Go inside a huge California pot farm harvest
A cannabis bud finishes ripening at Harborside Farms in Salinas, Calif. The farm encountered constant setbacks this year, including late rains and late shipments of equipment — like fans.PHOTO: Gabrielle Lurie
Harborside CEO Stephen DeAngelo inspects ripe buds on the farm.
"We're learning, 'How do you do at scale for the first time'?" DeAngelo said. "A year from now compared to this — this will seem archaic." The process is yielding new solutions which will lead to new technology patents.PHOTO: Gabrielle Lurie
Cannabis ripens on the bud at Harborside. The dried cured flower buds are the most valuable part of the plant. Harborside cannabis is all Clean Green-certified pesticide free.PHOTO: Gabrielle Lurie
A worker cuts plants during a massive harvest in July — Harborside has three more harvests this year.PHOTO: Gabrielle Lurie
A worker cuts a cannabis plant at the base for transfer to processing. Harborside is on their third crop, after first starting to plant in summer of 2016.PHOTO: Gabrielle Lurie
Harborside Farms in the Salinas Valley of Monterey California supplies the Harborside dispensaries in Oakland and San Jose. Harborside has six greenhouses in production.PHOTO: Gabrielle Lurie
A worker (left) picks up marijuana leaves to dump into a cart while cleaning up the drying room during harvest. Cannabis is hang-dried for two weeks before being cured and packaged for sale.PHOTO: Liz Hafalia
A worker separates marijuana flowers and leaves off of a stalk during a harvest. Dozens of workers harvest from dawn until after dark to capture potent plant at peak ripeness.PHOTO: Gabrielle Lurie
A worker 'bucks' cannabis buds from branches during. Despite the farm's massive size, human hands do most of the work.PHOTO: Liz Hafalia
A worker puts marijuana plants through a 'bucking' machine which separates the flowers from the stems during harvest. The machine has proved less efficient than the farm hands, however.PHOTO: Liz Hafalia
A worker sweeps the floor of cannabis leaves after a full day of harvest at Harborside Farms.PHOTO: Liz Hafalia
Cannabis trim leaves are weighed for record-keeping; part of intense tracking in the legal system.
Even Harborside's plant leftovers — its trim — will be valuable in 2018 when regulations will mandate pesticide-free sources of oil.PHOTO: Gabrielle Lurie
A worker pulls a rack of cannabis plants through the drying room during harvest. Harborside hopes to use scale to chop the price of pot by two-thirds to $99 per ounce.PHOTO: Gabrielle Lurie
Cannabis plants are transferred into a massive drying room.PHOTO: Gabrielle Lurie
A worker hangs cannabis plants for drying.PHOTO: Gabrielle Lurie
Marijuana hangs in the very fragrant drying room at Harborside Farms in Salinas, Calif. — which has become an epicenter of cultivation in the post-prohibition economy.PHOTO: Liz Hafalia
California has a $21 billion cannabis industry, only tiny fraction of which (depicted) is inside the legal medical system. This drying room smelled amazing.PHOTO: Gabrielle Lurie
A Harborside worker shows off frozen cannabis in an industrial freezer. Most of the harvest will be "fresh-frozen" for later use in extracts.PHOTO: Gabrielle Lurie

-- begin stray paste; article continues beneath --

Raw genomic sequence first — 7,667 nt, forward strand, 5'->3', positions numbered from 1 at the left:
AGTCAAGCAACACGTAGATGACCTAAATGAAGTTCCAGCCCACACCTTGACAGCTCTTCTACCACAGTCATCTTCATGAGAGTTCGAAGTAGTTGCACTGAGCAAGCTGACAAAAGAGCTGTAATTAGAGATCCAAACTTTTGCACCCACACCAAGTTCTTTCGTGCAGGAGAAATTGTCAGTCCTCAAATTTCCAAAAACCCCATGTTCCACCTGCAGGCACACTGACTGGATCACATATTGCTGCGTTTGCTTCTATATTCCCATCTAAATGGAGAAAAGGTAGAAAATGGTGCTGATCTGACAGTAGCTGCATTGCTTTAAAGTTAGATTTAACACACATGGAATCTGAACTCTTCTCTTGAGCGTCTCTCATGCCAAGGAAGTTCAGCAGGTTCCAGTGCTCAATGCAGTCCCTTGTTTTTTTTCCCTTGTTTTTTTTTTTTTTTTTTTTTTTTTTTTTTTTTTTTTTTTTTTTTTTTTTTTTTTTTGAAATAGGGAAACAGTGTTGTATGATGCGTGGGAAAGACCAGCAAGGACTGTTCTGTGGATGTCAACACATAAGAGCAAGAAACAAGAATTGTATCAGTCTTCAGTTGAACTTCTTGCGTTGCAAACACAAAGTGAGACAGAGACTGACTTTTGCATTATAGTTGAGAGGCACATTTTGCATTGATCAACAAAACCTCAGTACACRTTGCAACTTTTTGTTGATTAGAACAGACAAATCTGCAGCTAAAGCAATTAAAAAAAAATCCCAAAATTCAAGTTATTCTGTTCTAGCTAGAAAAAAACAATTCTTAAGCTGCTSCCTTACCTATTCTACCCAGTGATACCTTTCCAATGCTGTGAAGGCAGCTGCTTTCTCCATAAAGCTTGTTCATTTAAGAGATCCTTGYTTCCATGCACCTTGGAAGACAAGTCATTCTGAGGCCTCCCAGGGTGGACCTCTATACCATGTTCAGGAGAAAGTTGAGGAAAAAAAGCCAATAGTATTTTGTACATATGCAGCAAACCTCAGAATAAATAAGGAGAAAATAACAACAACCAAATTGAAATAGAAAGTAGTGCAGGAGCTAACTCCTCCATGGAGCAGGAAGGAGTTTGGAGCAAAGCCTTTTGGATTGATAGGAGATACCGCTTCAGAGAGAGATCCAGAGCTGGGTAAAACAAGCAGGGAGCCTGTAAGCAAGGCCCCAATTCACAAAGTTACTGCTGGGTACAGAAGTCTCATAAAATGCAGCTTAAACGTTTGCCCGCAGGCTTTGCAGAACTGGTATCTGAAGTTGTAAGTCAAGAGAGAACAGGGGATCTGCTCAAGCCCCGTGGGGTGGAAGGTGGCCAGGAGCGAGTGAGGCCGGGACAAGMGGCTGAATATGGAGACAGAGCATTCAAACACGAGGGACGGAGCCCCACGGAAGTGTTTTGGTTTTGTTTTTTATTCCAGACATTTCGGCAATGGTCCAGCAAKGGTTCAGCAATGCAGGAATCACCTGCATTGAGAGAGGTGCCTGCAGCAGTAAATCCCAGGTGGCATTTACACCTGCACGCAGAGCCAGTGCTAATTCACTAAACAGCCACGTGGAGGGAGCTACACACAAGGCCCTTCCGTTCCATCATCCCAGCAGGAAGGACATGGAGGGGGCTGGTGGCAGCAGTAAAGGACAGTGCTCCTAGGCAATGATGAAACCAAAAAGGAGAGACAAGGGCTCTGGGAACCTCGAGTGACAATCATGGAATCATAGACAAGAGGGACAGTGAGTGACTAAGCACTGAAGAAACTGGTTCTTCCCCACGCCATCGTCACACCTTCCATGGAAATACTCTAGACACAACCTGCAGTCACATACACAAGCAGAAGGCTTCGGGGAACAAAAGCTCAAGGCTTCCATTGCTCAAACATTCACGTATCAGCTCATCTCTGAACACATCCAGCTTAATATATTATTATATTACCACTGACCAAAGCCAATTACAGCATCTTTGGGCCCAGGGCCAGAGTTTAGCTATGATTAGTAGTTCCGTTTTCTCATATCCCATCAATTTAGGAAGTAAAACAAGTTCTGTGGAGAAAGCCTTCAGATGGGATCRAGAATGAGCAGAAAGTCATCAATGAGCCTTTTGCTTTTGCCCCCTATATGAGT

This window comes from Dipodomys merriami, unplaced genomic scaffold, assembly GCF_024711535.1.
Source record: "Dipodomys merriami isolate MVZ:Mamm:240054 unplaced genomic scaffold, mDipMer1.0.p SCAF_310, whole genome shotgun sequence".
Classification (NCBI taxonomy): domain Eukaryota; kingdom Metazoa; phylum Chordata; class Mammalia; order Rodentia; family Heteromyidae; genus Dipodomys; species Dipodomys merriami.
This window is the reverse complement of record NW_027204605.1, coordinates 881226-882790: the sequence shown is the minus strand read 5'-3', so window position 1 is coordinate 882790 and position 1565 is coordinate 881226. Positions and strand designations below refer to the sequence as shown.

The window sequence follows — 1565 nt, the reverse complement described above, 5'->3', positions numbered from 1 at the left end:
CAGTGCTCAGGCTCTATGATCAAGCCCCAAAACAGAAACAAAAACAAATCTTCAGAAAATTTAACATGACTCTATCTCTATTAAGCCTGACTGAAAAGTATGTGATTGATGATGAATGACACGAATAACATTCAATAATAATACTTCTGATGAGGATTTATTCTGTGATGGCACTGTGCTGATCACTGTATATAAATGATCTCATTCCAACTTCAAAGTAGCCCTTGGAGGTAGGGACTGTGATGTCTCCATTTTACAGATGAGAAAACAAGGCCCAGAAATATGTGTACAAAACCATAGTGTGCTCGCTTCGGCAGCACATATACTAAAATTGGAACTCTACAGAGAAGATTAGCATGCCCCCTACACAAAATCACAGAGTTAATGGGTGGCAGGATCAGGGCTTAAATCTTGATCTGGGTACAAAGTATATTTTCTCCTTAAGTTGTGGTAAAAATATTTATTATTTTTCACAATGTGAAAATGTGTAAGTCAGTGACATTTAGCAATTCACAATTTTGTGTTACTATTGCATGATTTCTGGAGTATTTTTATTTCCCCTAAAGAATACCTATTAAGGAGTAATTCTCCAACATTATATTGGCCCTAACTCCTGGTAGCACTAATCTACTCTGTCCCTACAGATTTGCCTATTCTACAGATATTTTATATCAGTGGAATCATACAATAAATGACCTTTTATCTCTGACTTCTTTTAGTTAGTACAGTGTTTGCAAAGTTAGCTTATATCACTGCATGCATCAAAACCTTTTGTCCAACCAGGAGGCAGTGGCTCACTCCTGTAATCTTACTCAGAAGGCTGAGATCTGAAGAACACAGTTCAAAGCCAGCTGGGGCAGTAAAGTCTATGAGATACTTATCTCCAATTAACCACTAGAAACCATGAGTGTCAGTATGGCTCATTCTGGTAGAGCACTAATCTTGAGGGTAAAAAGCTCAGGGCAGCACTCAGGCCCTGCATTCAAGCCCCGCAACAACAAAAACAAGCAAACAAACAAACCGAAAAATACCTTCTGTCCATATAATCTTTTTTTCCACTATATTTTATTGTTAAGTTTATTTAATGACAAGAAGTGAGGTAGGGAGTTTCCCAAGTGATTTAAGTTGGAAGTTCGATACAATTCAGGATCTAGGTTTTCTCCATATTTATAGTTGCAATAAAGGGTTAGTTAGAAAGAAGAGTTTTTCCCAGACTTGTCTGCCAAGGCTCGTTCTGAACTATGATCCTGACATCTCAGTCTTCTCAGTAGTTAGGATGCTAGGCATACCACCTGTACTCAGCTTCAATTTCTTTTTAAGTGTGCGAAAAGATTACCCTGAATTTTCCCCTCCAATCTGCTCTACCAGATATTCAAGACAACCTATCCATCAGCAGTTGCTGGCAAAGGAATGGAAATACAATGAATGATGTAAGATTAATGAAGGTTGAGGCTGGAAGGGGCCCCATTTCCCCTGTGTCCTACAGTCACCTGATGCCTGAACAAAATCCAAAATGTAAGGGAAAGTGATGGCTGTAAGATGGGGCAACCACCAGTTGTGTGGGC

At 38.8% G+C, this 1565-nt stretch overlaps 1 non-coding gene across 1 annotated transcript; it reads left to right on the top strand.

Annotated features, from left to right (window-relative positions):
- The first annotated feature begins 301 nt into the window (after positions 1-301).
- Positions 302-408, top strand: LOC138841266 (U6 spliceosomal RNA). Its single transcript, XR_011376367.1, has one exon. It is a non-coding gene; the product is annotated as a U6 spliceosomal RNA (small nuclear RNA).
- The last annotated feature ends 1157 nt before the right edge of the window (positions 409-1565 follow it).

CEO Steve DeAngelo (center) puts a hamburger on an employee's plate during an employee appreciation lunch at Harborside Farms. The harvest marks their one year-anniversary, and is greater than their prior two harvests combined.PHOTO: Liz Hafalia
A worker collects cuttings for a new cycle of growth at Harborside Farms. Harborside grows from seed and clones from its own mothers.PHOTO: Gabrielle Lurie
Cuttings are planted in starter trays. Harborside has 343 total strains with 24 in production including Zkilltez, Gelato and six high cannabidiol strains. Also Slymer, GG4 and Durban. The farm also hunts for new varieties of strains to test and refine.PHOTO: Gabrielle Lurie
Workers tend to cuttings in the Harborside nursery.PHOTO: Gabrielle Lurie
Harborside grows in two gallon coco coir containers.PHOTO: Gabrielle Lurie
A worker pushes starter plants across a nursery greenhouse.
The farm runs year-round with supplemental light in the winter and light deprivation systems in the summer.PHOTO: Gabrielle Lurie
"I don't know that I saw myself in American Gothic," DeAngelo said. The dispensary operator turned farmer walks past new construction on the farm.PHOTO: Gabrielle Lurie
California's $21 billion commercial cannabis industry begins to go legal on Jan. 1, 2018, when the state must issue first-ever licenses for farms, kitchens, labs and stores. But cannabis has been quasi-legal since 1996, thanks to medical marijuana. In this photo essay, we gathered never-before-seen images of this already robust economy. We also learned that what is considered large-scale or "industrial" for cannabis is, in fact, still hand-crafted and artisanal compared with modern agriculture and manufacturing. Even more than $1 billion in annual taxes, California cannabis is tens of thousands of good, high-paying, middle-class, local jobs that often do not require a college degree. As these photos show, pot’s not some theoretical addition to California's economic dynamism — it's here, it's now and it's got all the momentum.
Take a look around Harborside Farms, the first of four online mega-galleries on GreenState.
— David Downs